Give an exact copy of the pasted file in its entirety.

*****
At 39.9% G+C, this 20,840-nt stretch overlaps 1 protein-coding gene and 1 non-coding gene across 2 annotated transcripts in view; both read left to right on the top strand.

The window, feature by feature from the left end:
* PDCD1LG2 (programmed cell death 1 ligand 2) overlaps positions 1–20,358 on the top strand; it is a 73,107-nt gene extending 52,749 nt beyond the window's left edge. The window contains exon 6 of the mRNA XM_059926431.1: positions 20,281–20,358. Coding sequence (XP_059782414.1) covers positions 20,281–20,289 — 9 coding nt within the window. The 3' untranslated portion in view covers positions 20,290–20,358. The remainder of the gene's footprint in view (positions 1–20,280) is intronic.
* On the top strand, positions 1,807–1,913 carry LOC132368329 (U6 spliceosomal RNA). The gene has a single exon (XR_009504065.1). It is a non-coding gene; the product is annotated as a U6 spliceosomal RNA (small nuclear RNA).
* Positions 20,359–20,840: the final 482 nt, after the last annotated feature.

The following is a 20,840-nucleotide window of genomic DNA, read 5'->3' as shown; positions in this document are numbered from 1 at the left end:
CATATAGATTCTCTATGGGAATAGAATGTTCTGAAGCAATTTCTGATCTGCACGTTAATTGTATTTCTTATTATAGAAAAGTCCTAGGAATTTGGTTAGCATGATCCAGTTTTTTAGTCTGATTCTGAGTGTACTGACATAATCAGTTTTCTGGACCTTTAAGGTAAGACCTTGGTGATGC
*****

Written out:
At 39.9% G+C, this 20,840-nt stretch overlaps 1 protein-coding gene and 1 non-coding gene across 2 annotated transcripts in view; both read left to right on the top strand.

The window, feature by feature from the left end:
* PDCD1LG2 (programmed cell death 1 ligand 2) overlaps positions 1–20,358 on the top strand; it is a 73,107-nt gene extending 52,749 nt beyond the window's left edge. The window contains exon 6 of the mRNA XM_059926431.1: positions 20,281–20,358. Coding sequence (XP_059782414.1) covers positions 20,281–20,289 — 9 coding nt within the window. The 3' untranslated portion in view covers positions 20,290–20,358. The remainder of the gene's footprint in view (positions 1–20,280) is intronic.
* On the top strand, positions 1,807–1,913 carry LOC132368329 (U6 spliceosomal RNA). The gene has a single exon (XR_009504065.1). It is a non-coding gene; the product is annotated as a U6 spliceosomal RNA (small nuclear RNA).
* Positions 20,359–20,840: the final 482 nt, after the last annotated feature.

The following is a 20,840-nucleotide window of genomic DNA, read 5'->3' as shown; positions in this document are numbered from 1 at the left end:
CATATAGATTCTCTATGGGAATAGAATGTTCTGAAGCAATTTCTGATCTGCACGTTAATTGTATTTCTTATTATAGAAAAGTCCTAGGAATTTGGTTAGCATGATCCAGTTTTTTAGTCTGATTCTGAGTGTACTGACATAATCAGTTTTCTGGACCTTTAAGGTAAGACCTTGGTGATGC